‘Young enterprise’ teens from Sacred Heart of Mary, Upminster, celebrate success of ‘Sow and Grow’ seeds
- Credit: Archant
A bunch of green-fingered students from an Upminster school are sowing the seeds of success with a savvy start-up.
Sow and Grow – a product that teaches youngsters where food comes from, promotes healthy eating, brings families together and could put Havering on the world map – sounds almost too good to be true.
But Sacred Heart of Mary’s “Young Enterprise” team is making it a reality – and has already seen the idea bear fruit.
On Wednesday, April 17, the 15 students won a regional heat, beating eight other start-ups from teenagers across Havering and Tower Hamlets.
Sow and Grow is a simple concept – five packets of seeds, with pots, compost and a recipe leaflet.
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But it captured the imaginations of the Young Enterprise judges in central London last week.
At a regional heat, the students saw their product beat eight other start-ups created by young people from Havering and Tower Hamlets.
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The teens’ company – Aurelia – is now through to the east London heat on May 2. If they win, they could go all the way to the international finals.
Team member Kirsty Adams said it was natural the group had come up with a green idea.
“Healthy eating and sustainable living are hot topics at the moment,” said the 17-year-old, of Hornchurch, who hopes to study primary teaching at university.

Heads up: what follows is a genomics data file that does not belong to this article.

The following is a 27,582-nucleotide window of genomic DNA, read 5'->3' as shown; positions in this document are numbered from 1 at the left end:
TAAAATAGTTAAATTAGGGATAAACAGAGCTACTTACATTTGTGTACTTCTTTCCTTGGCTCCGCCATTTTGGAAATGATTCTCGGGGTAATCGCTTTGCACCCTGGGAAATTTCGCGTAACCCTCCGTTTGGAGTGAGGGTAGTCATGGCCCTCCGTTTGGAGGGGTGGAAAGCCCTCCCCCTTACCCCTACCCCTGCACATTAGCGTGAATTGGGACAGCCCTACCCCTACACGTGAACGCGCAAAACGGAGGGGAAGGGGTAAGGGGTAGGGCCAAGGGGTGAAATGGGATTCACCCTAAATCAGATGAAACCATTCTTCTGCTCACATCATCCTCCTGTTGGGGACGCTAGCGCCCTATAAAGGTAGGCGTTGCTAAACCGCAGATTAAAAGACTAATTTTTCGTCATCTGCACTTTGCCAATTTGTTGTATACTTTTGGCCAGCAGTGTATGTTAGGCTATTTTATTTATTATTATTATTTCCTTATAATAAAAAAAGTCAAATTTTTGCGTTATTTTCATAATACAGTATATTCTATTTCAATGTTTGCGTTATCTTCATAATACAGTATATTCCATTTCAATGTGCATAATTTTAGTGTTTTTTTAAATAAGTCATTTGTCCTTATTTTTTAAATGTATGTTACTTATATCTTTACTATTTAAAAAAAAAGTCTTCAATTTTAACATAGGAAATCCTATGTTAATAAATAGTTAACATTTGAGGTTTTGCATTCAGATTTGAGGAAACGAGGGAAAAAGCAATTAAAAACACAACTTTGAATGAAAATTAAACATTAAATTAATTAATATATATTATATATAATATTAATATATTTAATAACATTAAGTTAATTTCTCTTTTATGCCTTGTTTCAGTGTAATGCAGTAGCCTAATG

“We wanted to teaching young children about where food comes from.
“The idea is that children grow the plants and their parents cook them – so it brings them together.”
For £6, anyone who buys Sow and Grow gets three types of vegetables and two types of herbs. The recipes are tailored to what’s in the box and range from casseroles to desserts.
The contents change with the season, too – at the moment the box contains carrot, lettuce, shallot, coriander and basil seeds, with recipes for carrot cake and soup.
Like her teammates, Kirsty is juggling her work in Aurelia – the company name they’ve chosen – with her A level studies.
“We’re doing it in our own time,” she told the Recorder. “It’s a little bit of a gamble because we’ve sold shares in it to family and friends, as well as buying into it ourselves.
“But we thought it would be a good experience to come up with ideas and work as a team – it’s good to put on applications to university.
“It’s good to get a feel of working on your own and dealing with the finances.”
To get through to the east London final, which happens on May 2, Aurelia had to do a Dragons’ Den-style presentation at the Google headquarters in central London – and that was a steep learning curve, too.
“We hadn’t had any experience of presenting to judges before,” recalled Kirsty. “We were out on our own.”
But they thrived on the challenge – and as well as selling their idea to judges, they’ve been talking to farm shops about selling Sow and Grow across London and Essex.
The kits, which have already been on sale at Spitalfields and Greenwich markets as well as school fetes, are proving popular with customers.
“Everyone seems happy with it,” said proud Kirsty. “They say all the seeds are germinating now.”
She added the group wanted to thank supervising teacher Miss Todd and business adviser Ross Kynvin.
For more information, visit sowandgrow.webs.com or e-mail firstname.lastname@example.org.